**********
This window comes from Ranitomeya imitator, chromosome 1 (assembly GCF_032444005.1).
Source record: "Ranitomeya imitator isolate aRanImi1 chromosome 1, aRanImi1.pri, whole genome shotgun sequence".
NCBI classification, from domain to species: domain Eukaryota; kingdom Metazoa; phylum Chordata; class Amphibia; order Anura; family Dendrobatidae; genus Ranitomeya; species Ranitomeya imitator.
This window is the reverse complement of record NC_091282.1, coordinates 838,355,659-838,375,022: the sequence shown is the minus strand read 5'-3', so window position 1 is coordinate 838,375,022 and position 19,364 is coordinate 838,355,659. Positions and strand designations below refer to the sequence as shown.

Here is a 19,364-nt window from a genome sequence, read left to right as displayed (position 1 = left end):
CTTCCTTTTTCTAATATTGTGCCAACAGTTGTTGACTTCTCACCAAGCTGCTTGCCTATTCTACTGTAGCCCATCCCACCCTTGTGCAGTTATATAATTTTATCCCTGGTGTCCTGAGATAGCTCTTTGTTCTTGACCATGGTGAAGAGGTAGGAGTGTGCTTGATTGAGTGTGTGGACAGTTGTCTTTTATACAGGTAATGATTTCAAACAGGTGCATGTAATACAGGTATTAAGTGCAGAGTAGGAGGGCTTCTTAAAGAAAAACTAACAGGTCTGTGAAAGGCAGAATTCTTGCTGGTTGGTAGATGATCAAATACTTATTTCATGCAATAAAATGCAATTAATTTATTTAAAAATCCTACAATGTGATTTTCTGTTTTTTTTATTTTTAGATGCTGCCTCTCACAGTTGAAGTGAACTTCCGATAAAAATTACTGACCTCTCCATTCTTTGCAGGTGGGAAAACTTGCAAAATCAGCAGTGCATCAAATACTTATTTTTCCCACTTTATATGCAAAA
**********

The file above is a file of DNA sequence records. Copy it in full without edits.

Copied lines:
This window comes from Ranitomeya imitator, chromosome 1 (assembly GCF_032444005.1).
Source record: "Ranitomeya imitator isolate aRanImi1 chromosome 1, aRanImi1.pri, whole genome shotgun sequence".
NCBI classification, from domain to species: domain Eukaryota; kingdom Metazoa; phylum Chordata; class Amphibia; order Anura; family Dendrobatidae; genus Ranitomeya; species Ranitomeya imitator.
This window is the reverse complement of record NC_091282.1, coordinates 838,355,659-838,375,022: the sequence shown is the minus strand read 5'-3', so window position 1 is coordinate 838,375,022 and position 19,364 is coordinate 838,355,659. Positions and strand designations below refer to the sequence as shown.

Here is a 19,364-nt window from a genome sequence, read left to right as displayed (position 1 = left end):
CTTCCTTTTTCTAATATTGTGCCAACAGTTGTTGACTTCTCACCAAGCTGCTTGCCTATTCTACTGTAGCCCATCCCACCCTTGTGCAGTTATATAATTTTATCCCTGGTGTCCTGAGATAGCTCTTTGTTCTTGACCATGGTGAAGAGGTAGGAGTGTGCTTGATTGAGTGTGTGGACAGTTGTCTTTTATACAGGTAATGATTTCAAACAGGTGCATGTAATACAGGTATTAAGTGCAGAGTAGGAGGGCTTCTTAAAGAAAAACTAACAGGTCTGTGAAAGGCAGAATTCTTGCTGGTTGGTAGATGATCAAATACTTATTTCATGCAATAAAATGCAATTAATTTATTTAAAAATCCTACAATGTGATTTTCTGTTTTTTTTATTTTTAGATGCTGCCTCTCACAGTTGAAGTGAACTTCCGATAAAAATTACTGACCTCTCCATTCTTTGCAGGTGGGAAAACTTGCAAAATCAGCAGTGCATCAAATACTTATTTTTCCCACTTTATATGCAAAA